The listening DOs and DON’Ts

In my previous post I talked about how listening helps you improve your language in many different areas and that podcasts are a convenient and enjoyable way to practise listening. Some of my students occasionaly complain, however, that listening is too difficult for them, they find it hard to understand fast(er) connected speech, especially when produced by native speakers, and they don’t know how to get better at listening. Of course, it frustrates them and, as a result, it often further lowers their willingness to spend time listening and their general motivation to learn the language. So what are the main problems and how to avoid them in order to enjoy listening and improve your listening skills at the same time?

Note: listening in teaching context can take on many different forms. What I’m talking about in this post is general listening comprehension of longer recorded stretches of speech (such as the aforementioned podcasts, radio & TV programmes, textbook exercises where the task is listening for gist, audiobooks etc.), although some of the tips and strategies can be used in other types of listening activities too.


The majority of my students who struggle with listening identified the following problems:

  • getting stuck when they come across an unfamiliar word – many students just can’t get over the fact that they don’t understand every single word and they often get stuck when they encounter a word they don’t understand. They stop focusing, start feeling annoyed and the rest of the recording is just ‚lost‘.
  • not understanding connected speech – I often hear students say that they “didn’t hear the word(s) there“. The ‘word(s)‘ often refer to articles, auxiliaries and other function words (unlike in the previous point where the unknown words are of content nature). This is the result of the fact that English language  is connected, words are linked together, there’s assimilation of sounds and weak forms at play.
  • difficulties in understanding different accents – naturally, some accents are more difficult to understand than others, especially for untrained ears.
  • mental block due to previous ‘failures‘ – students sometimes adopt a negative attitude towards listening after previous bad experience from school, courses or elsewhere.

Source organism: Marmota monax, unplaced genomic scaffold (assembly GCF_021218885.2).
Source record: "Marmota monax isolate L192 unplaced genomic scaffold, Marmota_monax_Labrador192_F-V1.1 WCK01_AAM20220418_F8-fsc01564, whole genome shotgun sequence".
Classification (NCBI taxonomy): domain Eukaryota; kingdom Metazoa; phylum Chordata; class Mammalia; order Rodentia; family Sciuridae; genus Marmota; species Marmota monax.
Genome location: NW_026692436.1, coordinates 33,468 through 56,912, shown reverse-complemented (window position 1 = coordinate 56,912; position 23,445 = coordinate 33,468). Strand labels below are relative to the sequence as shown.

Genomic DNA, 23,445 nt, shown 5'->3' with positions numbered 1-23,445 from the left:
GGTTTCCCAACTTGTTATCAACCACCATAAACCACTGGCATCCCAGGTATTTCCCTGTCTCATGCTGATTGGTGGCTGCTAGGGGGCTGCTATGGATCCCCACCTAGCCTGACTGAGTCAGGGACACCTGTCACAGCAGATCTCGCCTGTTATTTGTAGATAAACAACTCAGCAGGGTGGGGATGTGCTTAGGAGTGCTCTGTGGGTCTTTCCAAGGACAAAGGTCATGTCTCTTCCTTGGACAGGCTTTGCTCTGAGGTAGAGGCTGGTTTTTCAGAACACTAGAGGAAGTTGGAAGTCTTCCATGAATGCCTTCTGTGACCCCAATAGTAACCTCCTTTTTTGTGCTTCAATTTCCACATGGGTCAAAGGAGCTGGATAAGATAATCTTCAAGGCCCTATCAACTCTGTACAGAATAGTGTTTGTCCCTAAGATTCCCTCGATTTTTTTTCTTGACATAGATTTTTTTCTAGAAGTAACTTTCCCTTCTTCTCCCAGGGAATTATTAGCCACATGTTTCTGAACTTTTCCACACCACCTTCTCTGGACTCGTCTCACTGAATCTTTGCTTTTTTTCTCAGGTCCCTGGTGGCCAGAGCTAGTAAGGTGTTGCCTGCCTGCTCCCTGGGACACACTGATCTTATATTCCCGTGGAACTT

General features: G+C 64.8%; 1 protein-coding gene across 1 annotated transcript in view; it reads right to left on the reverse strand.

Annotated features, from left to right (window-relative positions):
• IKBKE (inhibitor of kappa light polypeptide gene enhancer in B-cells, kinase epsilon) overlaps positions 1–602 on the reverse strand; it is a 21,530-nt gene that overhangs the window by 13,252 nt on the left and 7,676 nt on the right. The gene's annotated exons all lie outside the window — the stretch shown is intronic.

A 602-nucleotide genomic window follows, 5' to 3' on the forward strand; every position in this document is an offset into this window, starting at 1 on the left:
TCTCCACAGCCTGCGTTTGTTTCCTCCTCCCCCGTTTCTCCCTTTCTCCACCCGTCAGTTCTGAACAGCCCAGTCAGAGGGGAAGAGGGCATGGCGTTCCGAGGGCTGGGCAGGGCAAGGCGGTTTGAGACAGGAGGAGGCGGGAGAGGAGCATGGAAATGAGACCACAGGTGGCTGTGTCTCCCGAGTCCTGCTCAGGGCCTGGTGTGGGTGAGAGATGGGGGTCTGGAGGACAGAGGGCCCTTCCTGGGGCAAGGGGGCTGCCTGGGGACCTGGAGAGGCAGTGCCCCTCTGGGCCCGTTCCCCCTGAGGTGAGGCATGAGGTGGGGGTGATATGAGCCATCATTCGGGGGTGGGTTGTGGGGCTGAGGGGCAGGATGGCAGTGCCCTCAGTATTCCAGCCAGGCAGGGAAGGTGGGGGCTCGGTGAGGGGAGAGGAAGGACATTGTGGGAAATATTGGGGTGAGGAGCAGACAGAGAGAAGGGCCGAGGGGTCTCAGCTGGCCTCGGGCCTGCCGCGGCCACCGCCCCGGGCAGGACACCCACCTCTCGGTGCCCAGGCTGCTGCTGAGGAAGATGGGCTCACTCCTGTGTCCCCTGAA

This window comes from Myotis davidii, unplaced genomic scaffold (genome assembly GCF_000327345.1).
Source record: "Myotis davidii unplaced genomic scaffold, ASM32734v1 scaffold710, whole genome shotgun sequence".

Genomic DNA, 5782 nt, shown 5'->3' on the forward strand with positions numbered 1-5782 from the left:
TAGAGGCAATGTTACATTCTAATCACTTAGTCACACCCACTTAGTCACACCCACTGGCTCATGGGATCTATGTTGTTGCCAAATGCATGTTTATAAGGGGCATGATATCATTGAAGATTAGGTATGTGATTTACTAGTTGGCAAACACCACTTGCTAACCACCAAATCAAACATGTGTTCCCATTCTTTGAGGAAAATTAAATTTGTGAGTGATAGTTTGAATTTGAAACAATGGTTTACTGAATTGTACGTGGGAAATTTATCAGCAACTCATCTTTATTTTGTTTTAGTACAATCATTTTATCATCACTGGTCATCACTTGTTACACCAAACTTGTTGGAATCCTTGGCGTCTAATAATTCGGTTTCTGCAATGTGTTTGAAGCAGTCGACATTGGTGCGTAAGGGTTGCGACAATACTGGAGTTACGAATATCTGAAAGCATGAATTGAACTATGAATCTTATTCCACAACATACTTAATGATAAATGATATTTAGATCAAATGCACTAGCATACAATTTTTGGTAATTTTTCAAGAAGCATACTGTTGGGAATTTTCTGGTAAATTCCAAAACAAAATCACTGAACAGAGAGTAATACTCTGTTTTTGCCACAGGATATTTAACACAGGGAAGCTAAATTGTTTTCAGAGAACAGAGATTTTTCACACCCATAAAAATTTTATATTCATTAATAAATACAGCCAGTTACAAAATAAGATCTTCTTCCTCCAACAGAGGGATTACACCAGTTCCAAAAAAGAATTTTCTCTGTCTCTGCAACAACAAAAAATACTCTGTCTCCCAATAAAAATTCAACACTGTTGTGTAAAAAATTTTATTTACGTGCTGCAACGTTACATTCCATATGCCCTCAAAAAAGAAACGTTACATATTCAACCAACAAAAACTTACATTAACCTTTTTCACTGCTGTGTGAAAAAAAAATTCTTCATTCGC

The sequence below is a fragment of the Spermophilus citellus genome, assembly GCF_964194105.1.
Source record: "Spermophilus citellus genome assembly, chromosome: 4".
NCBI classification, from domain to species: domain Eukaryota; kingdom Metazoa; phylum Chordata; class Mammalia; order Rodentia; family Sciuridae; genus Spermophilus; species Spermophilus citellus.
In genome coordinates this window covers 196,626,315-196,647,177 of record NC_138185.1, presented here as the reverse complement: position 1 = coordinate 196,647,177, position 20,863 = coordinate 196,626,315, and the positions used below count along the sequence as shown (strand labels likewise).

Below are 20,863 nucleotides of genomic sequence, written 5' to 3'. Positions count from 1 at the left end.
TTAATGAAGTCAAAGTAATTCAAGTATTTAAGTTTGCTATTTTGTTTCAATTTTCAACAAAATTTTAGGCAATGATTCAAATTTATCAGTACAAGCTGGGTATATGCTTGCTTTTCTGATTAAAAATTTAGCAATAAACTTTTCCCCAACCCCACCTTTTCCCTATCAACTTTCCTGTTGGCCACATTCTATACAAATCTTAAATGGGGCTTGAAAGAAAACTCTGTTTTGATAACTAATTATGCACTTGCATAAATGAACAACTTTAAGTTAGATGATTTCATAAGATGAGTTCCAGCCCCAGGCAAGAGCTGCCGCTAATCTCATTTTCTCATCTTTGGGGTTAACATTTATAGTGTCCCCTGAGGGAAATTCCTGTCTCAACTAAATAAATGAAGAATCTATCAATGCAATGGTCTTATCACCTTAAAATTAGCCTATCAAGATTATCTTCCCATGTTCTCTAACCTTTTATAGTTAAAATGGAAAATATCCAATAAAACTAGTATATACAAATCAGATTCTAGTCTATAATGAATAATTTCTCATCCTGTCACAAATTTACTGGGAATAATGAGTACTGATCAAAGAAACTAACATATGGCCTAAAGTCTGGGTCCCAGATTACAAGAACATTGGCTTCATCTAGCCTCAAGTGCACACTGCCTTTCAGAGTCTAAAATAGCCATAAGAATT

When we know what the possible problems are, we can look at some solutions too. There’s a variety of tips on how to improve your listening performance. I will mention those who work for me and most of my students.

You can try:

  • extensive exposure – as usual, more is more when it comes to practising skills. Immersing yourself into the spoken language is a way to give your ears the chance to get used to all the sounds of it. Chosing a variety of sources is recommended because you get exposed to different styles, accents, speed;
  • choosing appropriate material and level – if you work with recordings that are too difficult in terms of speed, topic or accent. Authentic material with the tapescript available is best (many podcasts, especially those intended for language learners, are accompanied by tapescripts);
  • activate your brain before listening – when you’re preparing to listen to something, try to find out some information on the topic or speaker(s) in advance in order to activate your brain. Try to predict what kind of words/information is likely to be mentioned;
  • focus as much as you can – it is good to block out other stimuli coming from the environment. Find a quiet place, make yourself comfortable and close your eyes while listening. This will help you to focus and your ears will become more perceptive to the language. You can do this even when listening to TV shows or other audiovisual materials;
  • listen repeatedly – don’t get nervous if you don’t understand everything for the first time. Listen again and again and fill in the possible gaps. You can listen without the tapescript a few times and then listen with it. Even if you can understand perfectly the first time, you can listen repeatedly and focus on different aspects of the spoken language such as the intonation, linking, etc.;
  • take notes – you might want to take some notes (especially if you’re listening to materials without tapescripts) and work with the notes further after the listening activity itself. Some people also focus and learn better when they write or scribble while listening;
  • relax and praise yourself for your achievements – focus on the things you can do rather than beating yourself down because you still can’t understand everything or as much as you would like. Focusing on the positive things is definitely more helpful as it helps you to stay motivated. I can guarantee that if you do spend time practising, your listening skills will improve eventually 🙂

I hope you will find these few little tips helpful. I’ll be happy if you share your experience with me. Don’t hesitate to leave your thoughts down below in the comments. Thanks!


Photo taken from http://flickr.com/eltpics by @aClilToClimb, used under a CC Attribution Non-Commercial license, http://creativecommons.org/licenses/by-nc/3.0/




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